11. I haven't got a Mac, but SKYPE can be downloaded here http://skype.com/intl/en-gb/download/skype/macosx/ and then you just plug in a cheap micro or camera with micro included, and away you go
  12. Depends what you want to do. The first time I went many years ago I just went to pick up the forms, but usually if you need to do anything more (like asking for help filling in the forms) you could take your Passport Social security no.etc  and something like your electricity bill to prove your address.. I'd also take along bills for Taxe D'habitation and Taxe foncières as they will have your fiscal number on
  13. I wouldn't argue with the total price. The doctor is 22 euros and the lab could be 60+ for a full test. I am not sure how much the nurse costs, but it's not a lot.  1 euro  is not given back for each of the Doctor, Nurse, and Lab You should then get back eventually 65%  of what you paid from the Sécu, and if you have a Mutuelle they should pay you the rest, so in the end you would get back what you paid less 3 euros. If you haven't got a Mutuelle you should still get back 65% minus 3 euros. Sometimes the statements from the Sécu are not easy to follow. For example I might be paid the cost of the presciption but later the 50 centimes per box is taken of a different re-imbursement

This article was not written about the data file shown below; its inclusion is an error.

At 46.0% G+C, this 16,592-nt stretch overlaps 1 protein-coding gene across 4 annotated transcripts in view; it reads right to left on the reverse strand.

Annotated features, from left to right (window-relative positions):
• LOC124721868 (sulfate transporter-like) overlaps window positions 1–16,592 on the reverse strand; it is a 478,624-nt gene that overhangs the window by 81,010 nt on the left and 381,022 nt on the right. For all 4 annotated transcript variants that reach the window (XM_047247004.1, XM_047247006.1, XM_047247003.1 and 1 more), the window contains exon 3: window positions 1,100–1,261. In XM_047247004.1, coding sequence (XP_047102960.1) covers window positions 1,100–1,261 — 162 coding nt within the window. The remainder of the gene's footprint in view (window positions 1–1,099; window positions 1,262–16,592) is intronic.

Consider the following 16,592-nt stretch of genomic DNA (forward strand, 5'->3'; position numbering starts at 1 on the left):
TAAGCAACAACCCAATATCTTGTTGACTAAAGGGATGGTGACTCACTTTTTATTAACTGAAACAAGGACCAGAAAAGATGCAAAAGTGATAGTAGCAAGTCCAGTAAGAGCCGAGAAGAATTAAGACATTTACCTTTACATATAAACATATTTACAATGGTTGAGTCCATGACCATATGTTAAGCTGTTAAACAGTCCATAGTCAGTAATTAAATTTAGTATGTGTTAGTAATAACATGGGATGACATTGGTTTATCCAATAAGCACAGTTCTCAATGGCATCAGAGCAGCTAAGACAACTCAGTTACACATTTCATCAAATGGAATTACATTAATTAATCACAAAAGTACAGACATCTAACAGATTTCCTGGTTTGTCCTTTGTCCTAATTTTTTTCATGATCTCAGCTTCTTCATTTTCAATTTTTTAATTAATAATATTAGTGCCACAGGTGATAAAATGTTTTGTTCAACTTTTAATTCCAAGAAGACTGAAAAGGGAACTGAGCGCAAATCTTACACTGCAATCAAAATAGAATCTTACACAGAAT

14. Of course none of these places are just tourist towns. It's not like the sea-side out of season[:)] They are active lively places where people live and work all year round. I know all three, and they all have good points, but my favorite, and one of the most sought-after places in France to live is Aix. You can have a wonderful time: the climate can be bright and cold in November, but if you keep out of the wind and in the sun you can easily sit out on a café terrace. I second the fact that Arles is a nice place, and not too big to look around if you are with elderly people.